Happiness is relative – floods may destroy your family’s livelihood and fill your house with mud, but at least it’s standing and you’re alive.
“It’s still here!” said 34-year-old Chie Takahashi, one of the first residents to return to her heavily damaged neighborhood Friday, a day after a swollen river poured into the Japanese city of Joso. “I was afraid the house might have been washed away, because this area looked totally wiped out when I saw it on TV last night.”
The devastated Misaka neighborhood is one of the worst-hit sections of Joso, a city of 60,000 people about 50 kilometers (30 miles) northeast of Tokyo. Houses were tilted and half submerged, concrete walls torn down, and a road ruptured. A row of utility poles leaned at an angle, and traffic signals lay collapsed on the ground.
Two days of torrential rain caused flooding and landslides across much of Japan this week. The Fire and Disaster Management Agency said three people died – a woman in her 60s found after a landslide hit houses in Kanuma city, a woman in her 40s in a car that washed away in Kurihara city, and a man in his 20s who fell into a drainage ditch in Nikko city.
Another river overflowed Friday morning into the city of Osaki, about 300 kilometers (190 miles) north of Joso, swamping homes and fields and stranding at least 60 people, according to media reports.
But the hardest-hit place appeared to be Joso, where the fast-rising waters led to a series of dramatic rescues by helicopters on Thursday.
As the sun returned Friday and the floodwaters subsided, some Misaka residents came back to find serious scars.
Wearing rain boots, Takahashi set her foot into a thick layer of slippery mud and slowly approached the front door. Inside, she found more mud on the floor and furniture.
She and her husband lost their kebab restaurant down the road. “I already checked it out before coming here, but it was destroyed,” she said with a twinge of sadness, looking at the ground. “But we all survived, so I’m happy.”
There was no electricity or water supply in the neighborhood, but a power shovel was already clearing chunks of asphalt, broken pieces of concrete and other debris at the end of the ruptured road. Anything above water was thickly coated with mud.
A block away, Kimii Masuyama, 69, shoveled out mud from the front yard with her 43-year- old son Tetsuo, both soaked with sweat in the scorching sun.
They had rushed back from a relative’s home where they had taken refuge with her husband, because they had left her two cats upstairs.
“I’m so happy to be back and see my kitties,” she said. As she called their names, one of them came to the window and responded with a meow.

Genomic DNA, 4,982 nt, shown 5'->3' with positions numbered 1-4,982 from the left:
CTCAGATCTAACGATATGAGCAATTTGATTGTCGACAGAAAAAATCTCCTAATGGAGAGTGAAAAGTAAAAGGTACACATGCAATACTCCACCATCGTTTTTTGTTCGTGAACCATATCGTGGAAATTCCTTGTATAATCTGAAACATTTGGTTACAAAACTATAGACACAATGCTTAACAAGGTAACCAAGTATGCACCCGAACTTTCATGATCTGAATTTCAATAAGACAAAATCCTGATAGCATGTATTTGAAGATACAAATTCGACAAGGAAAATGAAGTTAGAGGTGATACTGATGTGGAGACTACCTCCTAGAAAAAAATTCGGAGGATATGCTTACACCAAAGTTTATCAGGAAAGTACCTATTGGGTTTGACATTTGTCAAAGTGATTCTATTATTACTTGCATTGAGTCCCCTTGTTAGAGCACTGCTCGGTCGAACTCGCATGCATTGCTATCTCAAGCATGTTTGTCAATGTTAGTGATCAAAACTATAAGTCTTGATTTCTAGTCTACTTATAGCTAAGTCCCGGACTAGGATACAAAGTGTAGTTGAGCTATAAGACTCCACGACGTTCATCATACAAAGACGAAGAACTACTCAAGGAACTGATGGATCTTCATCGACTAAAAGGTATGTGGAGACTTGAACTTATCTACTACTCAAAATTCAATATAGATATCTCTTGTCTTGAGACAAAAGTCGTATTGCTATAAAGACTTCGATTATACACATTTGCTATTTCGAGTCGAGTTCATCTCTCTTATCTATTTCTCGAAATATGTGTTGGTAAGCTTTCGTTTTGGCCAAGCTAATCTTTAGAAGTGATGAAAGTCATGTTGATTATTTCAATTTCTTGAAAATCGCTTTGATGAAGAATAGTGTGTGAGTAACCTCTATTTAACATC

Elsewhere in Joso, farmers cleared the mess in their fields and assessed the damage to flattened soybean plants and other crops.
“We survived but it looks like some of our soybeans and rice didn’t,” said Keiko Iita, 70, who spent the night with her husband and son on the second floor of their house.
City officials said 22 people remained missing after they had lost contact with them following requests for rescue. Three others were injured, one seriously. More than 3,500 people were staying in schools, community centers and other buildings converted to evacuation centers.
Hisako Sekimoto, 62, spent a sleepless night on the second floor of her flooded house with her husband and three cats before they were rescued by a military helicopter early Friday. Minutes after the flood gushed into the house Thursday afternoon, all of their furniture was floating and the water was up to her neck.
“There was no time to escape, all we could do was go upstairs. It was horrifying,” she said. “I kept praying the water wouldn’t come upstairs.”
The evacuees arrived at an athletic field in the city, carrying a few clothes and food in shopping bags, some of them without shoes.
Reiko Yamaji, 75, was stranded at a supermarket with dozens of other shoppers while she and her daughter-in-law Tomoko, 41, were buying rain boots. Part of the first floor was submerged.
“We spent the night in the car parked in the rooftop parking lot. Water was cut and toilets were out of service, but I’m so glad we all survived,” Yamaji said, turning a bit teary. Her son, who was elsewhere in the city, was rescued by a boat.
(Associated Press writer Ken Moritsugu in Tokyo contributed to this report.)
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